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Rabbi Says Poway Shooting Victim’s Funeral Will Be Most Difficult Of His Career

Rabbi Yisroel Goldstein speaks at a news conference at the Chabad of Poway sy...

Photo by Denis Poroy / AP

Above: Rabbi Yisroel Goldstein speaks at a news conference at the Chabad of Poway synagogue, Sunday, April 28, 2019, in Poway, Calif.

Rabbi Yisroel Goldstein emerged Sunday from Chabad of Poway after being released from the hospital.

The rabbi lost his index finger when he was shot by a gunman Saturday. Both hands bandaged, he recounted turning to see the gunman while preparing for Passover service.

“Here is a young man standing with a rifle, pointing right at me. And I look at him. He had sunglasses on," Goldstein said. "I couldn’t see his eyes. I couldn’t see his soul. I froze."

At that moment, members of the congregation said Lori Kaye, 60, stepped in front of the gunman and was killed, leaving the rabbi only injured.

“I will never forget yesterday," he said. "My missing finger will forever scar me, physically, but it’s going to remind me how vulnerable we are. Also, how heroic each one of us can be."

For Goldstein, 2 p.m. Monday will be the most difficult day of his career, he said. The rabbi will preside over Kaye's funeral.

The suspected gunman, John T. Earnest, 19, was arrested and booked on one count of murder in the first degree and three counts of attempted murder in the first degree.

Two other people were wounded in the attack, 8-year-old Noya Dahan and her 34-year-old uncle, Almog Peretz, who is visiting from Israel.

Video: KPBS Reporter Steve Walsh Has A Closer Look At Saturday's Shooting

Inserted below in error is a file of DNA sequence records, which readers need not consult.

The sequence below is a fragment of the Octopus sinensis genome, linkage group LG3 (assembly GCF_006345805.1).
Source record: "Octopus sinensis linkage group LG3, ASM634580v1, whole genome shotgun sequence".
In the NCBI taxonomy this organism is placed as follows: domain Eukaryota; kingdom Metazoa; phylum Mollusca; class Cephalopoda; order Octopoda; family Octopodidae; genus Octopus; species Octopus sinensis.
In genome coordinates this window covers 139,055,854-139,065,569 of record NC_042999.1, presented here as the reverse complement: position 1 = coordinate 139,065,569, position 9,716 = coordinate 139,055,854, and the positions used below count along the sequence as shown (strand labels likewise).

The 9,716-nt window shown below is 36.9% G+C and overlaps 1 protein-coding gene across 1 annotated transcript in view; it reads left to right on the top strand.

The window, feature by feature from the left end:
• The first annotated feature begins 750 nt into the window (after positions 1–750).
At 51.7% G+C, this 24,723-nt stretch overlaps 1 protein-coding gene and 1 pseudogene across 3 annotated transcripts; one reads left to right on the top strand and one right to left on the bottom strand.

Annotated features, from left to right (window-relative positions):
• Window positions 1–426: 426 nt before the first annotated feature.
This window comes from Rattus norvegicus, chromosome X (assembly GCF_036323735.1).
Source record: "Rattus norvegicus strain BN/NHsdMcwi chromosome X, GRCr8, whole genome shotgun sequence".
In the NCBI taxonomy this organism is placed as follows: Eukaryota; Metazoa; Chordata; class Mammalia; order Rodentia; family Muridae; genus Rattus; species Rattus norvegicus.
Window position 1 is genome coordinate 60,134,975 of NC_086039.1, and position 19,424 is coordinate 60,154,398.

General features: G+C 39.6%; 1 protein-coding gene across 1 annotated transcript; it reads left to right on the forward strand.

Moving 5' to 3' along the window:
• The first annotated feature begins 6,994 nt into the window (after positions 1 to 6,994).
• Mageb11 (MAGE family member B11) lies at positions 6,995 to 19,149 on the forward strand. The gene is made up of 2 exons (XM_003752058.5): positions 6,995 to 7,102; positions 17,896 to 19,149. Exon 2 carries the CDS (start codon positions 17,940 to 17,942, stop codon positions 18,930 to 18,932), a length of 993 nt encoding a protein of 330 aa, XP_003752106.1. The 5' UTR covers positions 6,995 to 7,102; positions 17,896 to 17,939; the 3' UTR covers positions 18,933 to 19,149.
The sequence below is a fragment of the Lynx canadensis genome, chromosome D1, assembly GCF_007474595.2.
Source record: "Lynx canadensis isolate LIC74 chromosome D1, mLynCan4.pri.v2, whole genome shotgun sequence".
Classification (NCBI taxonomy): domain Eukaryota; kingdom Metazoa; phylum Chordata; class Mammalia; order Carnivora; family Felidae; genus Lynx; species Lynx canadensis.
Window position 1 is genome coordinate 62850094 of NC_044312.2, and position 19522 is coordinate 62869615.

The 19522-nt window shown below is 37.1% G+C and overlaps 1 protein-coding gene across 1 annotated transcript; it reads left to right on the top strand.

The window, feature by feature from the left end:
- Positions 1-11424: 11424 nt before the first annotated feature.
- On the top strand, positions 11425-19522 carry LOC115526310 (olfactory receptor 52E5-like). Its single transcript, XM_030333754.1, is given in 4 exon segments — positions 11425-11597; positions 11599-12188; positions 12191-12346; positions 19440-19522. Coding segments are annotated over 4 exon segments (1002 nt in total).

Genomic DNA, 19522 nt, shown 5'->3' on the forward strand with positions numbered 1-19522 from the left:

RELATED: Youngest Poway Synagogue Shooting Victim Discharged From Hospital

Roneet Lev, one of the founding members of the synagogue, said she was blessed to have known Kaye.

“Anyone who has ever known Lori knew her as a giving person," Lev said. "Me and my community and everyone who has ever known her is just blessed for knowing her.”

She said much of the congregation is still in shock.

“We’re not surprised by acts of hate. We know that we’re a target, by being Jewish," Lev said. "It doesn’t stop us and won’t continue to stop us. We’ll continue, but it’s more than Chabad of Poway. This is affecting every synagogue in the United States. It’s affecting every synagogue in the world."

RELATED: Worshipper Saved Grandson In Poway Synagogue Attack

Oscar Stewart, 51, had been inside in the synagogue with his wife and stepdaughter. A veteran of both the Navy and the Army, Stewart confronted the gunman.

“I was standing in the back and I heard the gunshot and into the lobby. I saw him and he fired two more rounds," Stewart said. "And I charged him at that point. He saw me and he dropped his weapon and he turned and ran."

Normally, he said he sits in the front, which is why he said it was "God's will" he was in the back Saturday.

Eventually, a member of the congregation, who is a border patrol agent in the El Centro Sector, ran out of the temple and began firing at the suspect.

“One of the things that moved me is there was this orthodox church right next door and they opened their doors immediately," Stewart said. "Even though there was an active shooter, they opened their doors to our members immediately. So I think we’re just going to be stronger and it’s going to make a tighter bond within the community.”


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Steve Walsh
Military Reporter

opening quote marksclosing quote marksI cover military and veterans issues for KPBS and American Homefront, a partnership of public radio stations and NPR. I cover issues ranging from delpoying troops along the California border to efforts to lower suicide rates among veterans.

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